Before Communist China, for over a 1,000 years, Tibet was a ‘protectorate’ of China’s Manchu/Qing Dynasty. Tibet maintained its own language, governor, laws, army, and paid no taxes. China’s control over Tibet weakened during the 1800’s, as China had more external assaults from the likes of Japan and Britain. By the turn of the 1900’s, its protectorate was largely symbolic.
When the Manchu Dynasty was finally overthrown in 1912, it gave the Tibetan government the chance to expel all Chinese troops and officials. Tibetan soldiers drove the Chinese military out, back across its borders.
For the first time in a millennium, Tibet was an independent nation, with Lhasa as its capital, and without Chinese interference. It maintained diplomatic relations with neighboring Nepal, Bhutan, and India, as well as Great Britain. Relations with the new Chinese Republic, however, were tense and strained.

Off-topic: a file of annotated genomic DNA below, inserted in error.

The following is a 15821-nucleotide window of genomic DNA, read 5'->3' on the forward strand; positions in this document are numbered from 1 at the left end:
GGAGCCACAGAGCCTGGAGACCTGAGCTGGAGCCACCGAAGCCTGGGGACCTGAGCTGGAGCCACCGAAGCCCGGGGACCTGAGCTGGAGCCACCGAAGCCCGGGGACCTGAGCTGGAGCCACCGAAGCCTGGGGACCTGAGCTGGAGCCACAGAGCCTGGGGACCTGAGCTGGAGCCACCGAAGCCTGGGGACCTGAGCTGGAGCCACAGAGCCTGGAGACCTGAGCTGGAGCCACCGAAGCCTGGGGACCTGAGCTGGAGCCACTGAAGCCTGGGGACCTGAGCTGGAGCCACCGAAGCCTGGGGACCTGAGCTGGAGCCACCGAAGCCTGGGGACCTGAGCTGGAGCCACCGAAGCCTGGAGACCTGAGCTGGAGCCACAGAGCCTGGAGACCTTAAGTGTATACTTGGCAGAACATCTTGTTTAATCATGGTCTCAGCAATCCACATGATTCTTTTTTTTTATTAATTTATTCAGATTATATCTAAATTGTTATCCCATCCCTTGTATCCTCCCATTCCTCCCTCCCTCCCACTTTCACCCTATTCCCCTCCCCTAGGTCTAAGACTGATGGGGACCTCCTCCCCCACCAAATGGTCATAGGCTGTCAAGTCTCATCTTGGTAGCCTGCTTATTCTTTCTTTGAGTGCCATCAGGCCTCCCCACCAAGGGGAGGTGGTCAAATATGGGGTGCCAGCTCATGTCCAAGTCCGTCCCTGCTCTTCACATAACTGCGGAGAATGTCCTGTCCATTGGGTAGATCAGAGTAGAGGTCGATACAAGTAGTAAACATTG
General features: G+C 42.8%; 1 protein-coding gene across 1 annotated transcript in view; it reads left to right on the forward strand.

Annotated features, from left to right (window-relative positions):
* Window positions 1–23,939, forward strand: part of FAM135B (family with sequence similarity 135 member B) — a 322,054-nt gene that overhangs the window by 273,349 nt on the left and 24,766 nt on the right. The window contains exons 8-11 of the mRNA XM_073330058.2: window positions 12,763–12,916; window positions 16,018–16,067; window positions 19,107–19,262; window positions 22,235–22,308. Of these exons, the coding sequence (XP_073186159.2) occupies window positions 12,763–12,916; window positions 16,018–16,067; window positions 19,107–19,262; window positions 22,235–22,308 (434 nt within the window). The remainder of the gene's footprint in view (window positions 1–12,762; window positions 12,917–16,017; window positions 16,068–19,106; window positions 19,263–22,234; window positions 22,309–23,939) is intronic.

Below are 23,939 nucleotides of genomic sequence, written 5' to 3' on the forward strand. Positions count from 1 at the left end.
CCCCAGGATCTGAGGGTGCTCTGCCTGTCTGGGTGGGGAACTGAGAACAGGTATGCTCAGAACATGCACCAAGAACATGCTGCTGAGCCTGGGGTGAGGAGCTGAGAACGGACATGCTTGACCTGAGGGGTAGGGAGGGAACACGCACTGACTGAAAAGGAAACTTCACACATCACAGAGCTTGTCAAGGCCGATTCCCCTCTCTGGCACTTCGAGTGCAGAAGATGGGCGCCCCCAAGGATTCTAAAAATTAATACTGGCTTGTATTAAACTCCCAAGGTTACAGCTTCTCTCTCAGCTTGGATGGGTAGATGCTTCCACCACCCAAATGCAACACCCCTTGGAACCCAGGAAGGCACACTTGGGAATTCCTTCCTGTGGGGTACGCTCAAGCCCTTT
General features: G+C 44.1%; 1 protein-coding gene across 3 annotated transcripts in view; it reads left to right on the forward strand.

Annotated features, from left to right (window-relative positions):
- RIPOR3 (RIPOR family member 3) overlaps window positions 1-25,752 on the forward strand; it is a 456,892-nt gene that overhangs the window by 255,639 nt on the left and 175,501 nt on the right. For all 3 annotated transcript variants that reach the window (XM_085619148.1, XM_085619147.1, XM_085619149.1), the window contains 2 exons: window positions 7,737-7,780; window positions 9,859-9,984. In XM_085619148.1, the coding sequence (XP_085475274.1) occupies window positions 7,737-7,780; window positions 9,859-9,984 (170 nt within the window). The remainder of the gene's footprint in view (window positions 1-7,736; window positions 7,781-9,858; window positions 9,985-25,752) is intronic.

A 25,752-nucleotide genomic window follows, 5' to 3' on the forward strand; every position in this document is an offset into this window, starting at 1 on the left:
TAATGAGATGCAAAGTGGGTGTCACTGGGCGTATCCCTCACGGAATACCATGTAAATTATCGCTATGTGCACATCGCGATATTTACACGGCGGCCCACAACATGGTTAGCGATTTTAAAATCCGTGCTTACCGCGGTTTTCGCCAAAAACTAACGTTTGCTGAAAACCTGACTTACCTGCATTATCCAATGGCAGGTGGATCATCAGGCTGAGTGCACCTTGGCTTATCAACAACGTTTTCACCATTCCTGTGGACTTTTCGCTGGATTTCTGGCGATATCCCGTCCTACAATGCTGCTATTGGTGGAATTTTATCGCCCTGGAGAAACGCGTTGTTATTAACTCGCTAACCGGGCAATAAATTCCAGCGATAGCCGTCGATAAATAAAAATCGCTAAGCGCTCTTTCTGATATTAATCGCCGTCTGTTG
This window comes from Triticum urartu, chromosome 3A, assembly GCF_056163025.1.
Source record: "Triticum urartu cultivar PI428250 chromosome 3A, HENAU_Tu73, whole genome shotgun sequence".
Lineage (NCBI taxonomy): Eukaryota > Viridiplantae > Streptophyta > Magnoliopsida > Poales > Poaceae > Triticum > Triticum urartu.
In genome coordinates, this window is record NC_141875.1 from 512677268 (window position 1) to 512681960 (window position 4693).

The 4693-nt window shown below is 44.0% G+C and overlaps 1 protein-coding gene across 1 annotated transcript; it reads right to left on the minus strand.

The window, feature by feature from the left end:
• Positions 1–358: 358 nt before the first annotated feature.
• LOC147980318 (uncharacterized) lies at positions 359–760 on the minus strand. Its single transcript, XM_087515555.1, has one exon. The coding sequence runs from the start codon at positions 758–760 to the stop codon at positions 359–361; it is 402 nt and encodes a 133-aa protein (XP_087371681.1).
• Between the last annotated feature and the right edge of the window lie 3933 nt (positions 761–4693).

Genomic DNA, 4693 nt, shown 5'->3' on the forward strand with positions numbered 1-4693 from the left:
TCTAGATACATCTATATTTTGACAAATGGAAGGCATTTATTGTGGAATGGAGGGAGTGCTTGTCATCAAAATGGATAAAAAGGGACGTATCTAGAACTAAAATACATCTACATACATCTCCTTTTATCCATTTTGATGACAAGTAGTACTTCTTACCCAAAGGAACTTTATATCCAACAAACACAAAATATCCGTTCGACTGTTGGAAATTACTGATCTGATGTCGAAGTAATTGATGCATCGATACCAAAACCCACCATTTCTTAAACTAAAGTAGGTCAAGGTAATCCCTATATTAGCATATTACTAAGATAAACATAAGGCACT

After the death of the 13th Dalai Lama in 1933, Tibet fell under the rule of a corrupt Regent. Political unrest plagued the nation until a new Lama was found. In 1937, a young candidate was discovered on a poor farm in the Chinese-controlled province of Amdo. It took 2 years of negotiations with China, and a ransom to be paid, before the young boy, Tenzin Gyatso, and his entourage of lamas, were allowed to leave for Lhasa. He was ordained and declared the 14th Dalia Lama in 1940 … at only 5! The government would remain under the control of the Regent till he came of age.
The Chinese Republic continued to claim to the world that Tibet was one of China’s Five Races, and forever a part of China. It sought to “liberate” Tibetans from their serf-like existence and return Tibet to the “motherland.” Western countries, including Britain and the US, refused to recognize Tibetan independence. With the government still in chaos, and the country in need of modernization, Tibet was unprepared for a new and very different wave of Chinese pressure.